Cleaning out the clutter in my mind…while I deal with a partially torn rotator cuff (insert sympathy “awww” here)
While I gorge myself on holiday treats in the office, I have been pondering all sorts of holiday foods. On December 22, 2012, join me on The Jordan Rich show as Jordan and I, along with you callers, discuss holiday meals, foods and other treats. There may even be a special guest or two in studio. Tune in to 1030AM in Boston, or streaming live on the Internet at cbsboston.com from midnight to 3:30am.
While holiday treats circulate through my system, let me empty out the clutter in my head. Believe me, there is plenty of clutter.
Call me kooky, but I love the original “The Sound of Music”. The music, the scenery, the lederhosen! I am not meeting the news of a remake starring Carrie Underwood with much excitement; some classics are best left alone. Julie Andrews, with her light British accent, was perfect in the role of Maria. With Carrie’s Midwestern/southern twang, I wonder if they’re going to set this in Little Rock, where the family has to come together and sing while escaping from Mike Huckabee. Who’s playing Captain Von Trapp? Jeff Foxworthy?! This whole thing disturbs me. What’s next? A remake of “Red Dawn”?
|The hills are alive...with the sound of money...|
I just read that Starbucks expects to open a couple of thousand more cafes here in North America over the next few years. Besides me, who’s drinking all this coffee???
A few weeks ago, I awoke from a not-so-sound sleep to sound of my Keurig K-cup machine pumping water through one of their patented K-cups. I could smell the wonderful aroma of freshly re-constituted coffee, but was perplexed, since I’m the only one here who drinks this swill. Elayne told me that Josh had gone to bed quite late the night before, and thought a small cup of coffee would help get his engine running, so to speak (he does eat a substantial breakfast every morning). Though he was repulsed by the taste, it got me thinking about my personal evolution with coffee, and coffee in general.
I didn’t start drinking coffee until I was in my last year of law school; around 25 years old. Between the warnings that it will stop me from growing, to the concept of grinding a seed pod into a pulp and pushing water through it (what kind of mind realized this would be ok?), it did not appeal to me. The Great State University did have a coffee shop in the Campus Center (Blue Wall), which played a pivotal role in my marital relationship, though I would eat there, not drink coffee.
To me, growing up working at my father’s diner, coffee was a workingman’s drink. I poured a lot of coffee for the GM workers changing shifts, the cops coming on duty, and the old timers who would sit at the counter and just drink endless cups, exchanging war stories, literally. All those years, it never appealed to me, nor would I ever have thought of drinking it. Soda was for kids…coffee for grown-ups. Not until my last year in law school, once a Dunkin’ Donuts opened across the street, did I begin my appreciation for the sublime bean.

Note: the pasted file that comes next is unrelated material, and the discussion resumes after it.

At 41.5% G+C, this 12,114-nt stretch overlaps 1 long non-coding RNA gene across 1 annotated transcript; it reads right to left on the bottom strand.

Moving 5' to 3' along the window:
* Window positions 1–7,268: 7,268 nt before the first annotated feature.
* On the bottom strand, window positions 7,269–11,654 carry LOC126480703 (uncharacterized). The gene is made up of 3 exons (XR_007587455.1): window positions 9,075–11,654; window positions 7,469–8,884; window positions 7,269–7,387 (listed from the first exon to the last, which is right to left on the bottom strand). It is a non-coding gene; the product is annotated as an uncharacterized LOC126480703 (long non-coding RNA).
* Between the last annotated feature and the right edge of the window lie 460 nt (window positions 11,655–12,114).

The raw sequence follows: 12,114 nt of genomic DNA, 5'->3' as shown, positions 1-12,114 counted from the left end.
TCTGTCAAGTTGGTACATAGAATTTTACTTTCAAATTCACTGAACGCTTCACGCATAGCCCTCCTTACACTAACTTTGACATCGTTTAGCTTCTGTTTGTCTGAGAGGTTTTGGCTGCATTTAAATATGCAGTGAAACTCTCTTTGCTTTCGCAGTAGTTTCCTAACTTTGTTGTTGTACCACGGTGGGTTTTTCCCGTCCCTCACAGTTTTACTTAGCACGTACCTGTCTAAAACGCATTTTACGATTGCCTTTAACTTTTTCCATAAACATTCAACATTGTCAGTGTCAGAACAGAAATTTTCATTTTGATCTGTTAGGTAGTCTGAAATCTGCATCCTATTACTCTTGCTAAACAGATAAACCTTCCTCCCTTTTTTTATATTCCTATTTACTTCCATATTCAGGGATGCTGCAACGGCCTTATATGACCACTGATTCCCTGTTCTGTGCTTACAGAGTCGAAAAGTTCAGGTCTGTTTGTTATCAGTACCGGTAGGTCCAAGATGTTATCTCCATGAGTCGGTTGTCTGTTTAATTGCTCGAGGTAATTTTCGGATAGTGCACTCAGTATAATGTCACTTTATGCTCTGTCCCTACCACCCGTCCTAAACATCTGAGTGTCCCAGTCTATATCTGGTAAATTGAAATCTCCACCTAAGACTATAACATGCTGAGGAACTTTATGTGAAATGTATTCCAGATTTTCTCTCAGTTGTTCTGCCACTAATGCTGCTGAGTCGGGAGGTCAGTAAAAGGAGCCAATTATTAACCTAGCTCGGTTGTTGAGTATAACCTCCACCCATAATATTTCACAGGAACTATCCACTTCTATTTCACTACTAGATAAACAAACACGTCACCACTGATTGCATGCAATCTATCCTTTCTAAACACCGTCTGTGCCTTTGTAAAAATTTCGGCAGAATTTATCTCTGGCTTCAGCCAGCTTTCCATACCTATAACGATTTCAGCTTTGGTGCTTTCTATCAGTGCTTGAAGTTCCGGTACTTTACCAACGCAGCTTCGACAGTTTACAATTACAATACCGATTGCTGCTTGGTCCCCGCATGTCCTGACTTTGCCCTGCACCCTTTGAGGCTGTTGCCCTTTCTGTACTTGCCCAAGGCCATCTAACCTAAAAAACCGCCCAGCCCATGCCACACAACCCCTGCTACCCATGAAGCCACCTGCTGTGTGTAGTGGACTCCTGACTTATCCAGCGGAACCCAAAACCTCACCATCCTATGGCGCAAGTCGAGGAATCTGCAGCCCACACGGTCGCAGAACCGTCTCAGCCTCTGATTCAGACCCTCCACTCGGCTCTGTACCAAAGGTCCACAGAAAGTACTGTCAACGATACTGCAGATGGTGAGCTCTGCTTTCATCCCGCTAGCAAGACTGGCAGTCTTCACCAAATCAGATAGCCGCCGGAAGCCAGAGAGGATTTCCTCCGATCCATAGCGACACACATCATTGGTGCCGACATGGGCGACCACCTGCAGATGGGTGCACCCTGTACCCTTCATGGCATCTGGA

But when did it become a kids’ beverage? A teacher mentioned to me last week that she sees more students than teachers coming to school with coffee every morning, and that girls more than boys are showing up with giant cups of coffee-based beverages to start their school day. Breakfast is no longer the most important meal of the day-the triple foam, double-café, light, vanilla, skim cup of caffeinated nothing is!
I call this the “Starbuckinization” of the American youth. All you faithful readers know how much I like Starbucks…my championship-winning trivia team is called “Team Starbucks”. But Starbucks and coffee isn’t for kids. My third realm, quite frankly, has become a pusher of caffeine on the unsuspecting youth who will now be addicted for life. Like Phillip-Morris or Camel giving away cartons of cigarettes to inner-city youth, Starbucks has led these youngsters on a path to ruin with their “Mocha Frappuccino” or “Peppermint Lattes”-very tasty, and highly addictive.
Admittedly, I let my daughter cajole me into getting her a “grande, decaf, mocha Frappuccino light, with whip and caramel drizzle” once a week because she tells me “it tastes so good”. When I tell her “you don’t need that”, her retort is “and you don’t need your coffee”, using the knowing, exasperated tone of “if you don’t have your coffee, you’re like Jack Nicholson in ‘The Shining’ Dad…” But we have preached the evils of caffeine, and I have led by example by cutting down my daily intake to one cup a day, and Mrs. Palate has cut out Diet Coke altogether. While it may be too late to stem the tide of caffeine intake by teenagers, perhaps an age limit should be placed on Starbucks consumers, and the baristas can start carding people as they order. But as long as these drinks are this tasty, it’s not your daddy’s coffee anymore, it’s crack or crystal meth.
You’ve been a great audience…until next time America…gotta go grab a cup of coffee.